The curious case of Mitchell Starc

The use of data, and data analytics, is exploding world-wide. From business to science to politics, data is being gathered and analysed to improve outcomes (competitive and overall). In fact, renowned futurist Yuval Noah Harari thinks that humankind is adopting a new creed which will eventually replace religions and other socio-economic systems such as capitalism, which he terms “Dataism”.

Data analytics has also had a presence in professional sport for some time.  Made famous by the movie “Moneyball”, data analytics is relied on significantly in MLB, the NBA and professional football leagues in the United States and Europe. The use of data analytics is also increasing in NFL, NHL, and cricket.

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Cricket, like baseball, has always been a sport in which data (statistics) has been ingrained. The growth of t20 leagues across the globe (and particularly the IPL) has resulted in a growing attention to the importance of data, the question of what is meaningful data, and the use of this in order to assess and recruit players, analyse opposing teams and plot strategies.

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The prevalence of data analytics in sports such as MLB and the NBA has meant that data analytics has also made its way into the sport’s media, including via dedicated blogs.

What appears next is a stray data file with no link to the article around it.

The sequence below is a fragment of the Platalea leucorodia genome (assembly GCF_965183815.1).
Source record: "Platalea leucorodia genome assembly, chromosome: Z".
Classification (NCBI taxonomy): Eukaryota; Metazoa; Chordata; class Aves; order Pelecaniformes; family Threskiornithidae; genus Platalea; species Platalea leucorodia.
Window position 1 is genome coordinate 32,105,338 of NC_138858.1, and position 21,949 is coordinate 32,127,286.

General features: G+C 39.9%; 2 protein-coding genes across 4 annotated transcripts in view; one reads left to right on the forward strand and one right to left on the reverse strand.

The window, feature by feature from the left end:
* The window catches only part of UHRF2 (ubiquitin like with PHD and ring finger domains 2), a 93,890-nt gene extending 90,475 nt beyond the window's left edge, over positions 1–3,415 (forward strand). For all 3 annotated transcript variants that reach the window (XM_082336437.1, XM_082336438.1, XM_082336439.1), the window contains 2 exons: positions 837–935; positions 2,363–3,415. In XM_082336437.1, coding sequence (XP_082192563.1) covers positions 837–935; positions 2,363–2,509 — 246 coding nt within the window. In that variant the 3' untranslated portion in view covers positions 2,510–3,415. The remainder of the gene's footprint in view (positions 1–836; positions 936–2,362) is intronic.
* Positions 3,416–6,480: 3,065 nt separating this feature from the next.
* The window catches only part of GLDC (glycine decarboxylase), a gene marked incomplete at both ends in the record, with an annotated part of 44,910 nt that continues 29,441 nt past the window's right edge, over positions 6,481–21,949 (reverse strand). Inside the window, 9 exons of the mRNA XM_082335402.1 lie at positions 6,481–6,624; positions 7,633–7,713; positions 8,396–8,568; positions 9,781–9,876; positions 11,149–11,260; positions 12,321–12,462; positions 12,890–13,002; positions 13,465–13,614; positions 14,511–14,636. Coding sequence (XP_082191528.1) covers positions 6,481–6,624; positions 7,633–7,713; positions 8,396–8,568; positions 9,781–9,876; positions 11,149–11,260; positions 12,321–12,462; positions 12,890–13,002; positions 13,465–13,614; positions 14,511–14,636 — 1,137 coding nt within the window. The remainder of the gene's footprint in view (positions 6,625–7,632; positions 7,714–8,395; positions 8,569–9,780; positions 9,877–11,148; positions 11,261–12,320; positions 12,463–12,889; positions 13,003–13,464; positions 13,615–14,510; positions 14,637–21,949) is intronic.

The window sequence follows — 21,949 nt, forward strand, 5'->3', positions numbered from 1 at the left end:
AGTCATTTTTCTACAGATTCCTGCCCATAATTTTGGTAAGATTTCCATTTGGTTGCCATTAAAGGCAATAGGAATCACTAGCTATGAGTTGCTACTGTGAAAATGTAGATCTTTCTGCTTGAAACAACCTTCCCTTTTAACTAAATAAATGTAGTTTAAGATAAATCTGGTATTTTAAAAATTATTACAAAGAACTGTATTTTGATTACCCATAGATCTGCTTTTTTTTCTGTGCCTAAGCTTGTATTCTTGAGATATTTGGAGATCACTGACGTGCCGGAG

Although from time to time data analytics is touched on in cricket media, for example when evaluating players in t20 league auctions, as far as I’m aware there is no blog dedicated to data analytics in cricket. So, I thought I would try my hand at this.

I envisage that this blog will look for the data that explains current situations or trends in the game. Other times, it may use data to suggest how things could be done differently. But, if I find something that involves the analysing of cricket data in order to make conclusions about that data (the basic definition of data analytics), and I find it interesting, it will find its way in here! Oh, and the name? A nod to the most famous cricket statistic of all.

Given the hype around the Ashes at the moment, I thought I would focus first on this, and particularly the curious case of Mitchell Starc’s non-selection.

On one view, it has been quite the fall from grace for Starc. With a record 27 wickets at the recent World Cup, and following years of consistent Test cricket, many may have thought that Starc would be one of the first picked for the Ashes tests.

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Clearly, this has not proved to be the case. Starc has carried the drinks for three test in a row, with Pat Cummins, James Pattinson, Peter Siddle and Josh Hazlewood preferred to him. As Langer has explained the decision, in reference to why Hazlewood was selected over Starc:

 …we know that the style of play we want to play against England, at his best he should execute those plans really well.

He hits a great length, he’s usually pretty miserly in his economy rate so that’s what gave him the edge…

Even after the Jofra Archer barrages at Lords and Headingley Langer has remained steadfast. When asked whether the Australians would select Starc or at least return fire in the bouncer war he responded:

I’m sure the bouncer will still be part of every bowler’s armoury, if it helps us get batsmen out then we’ll use it. Otherwise we’ll keep sticking to the plan.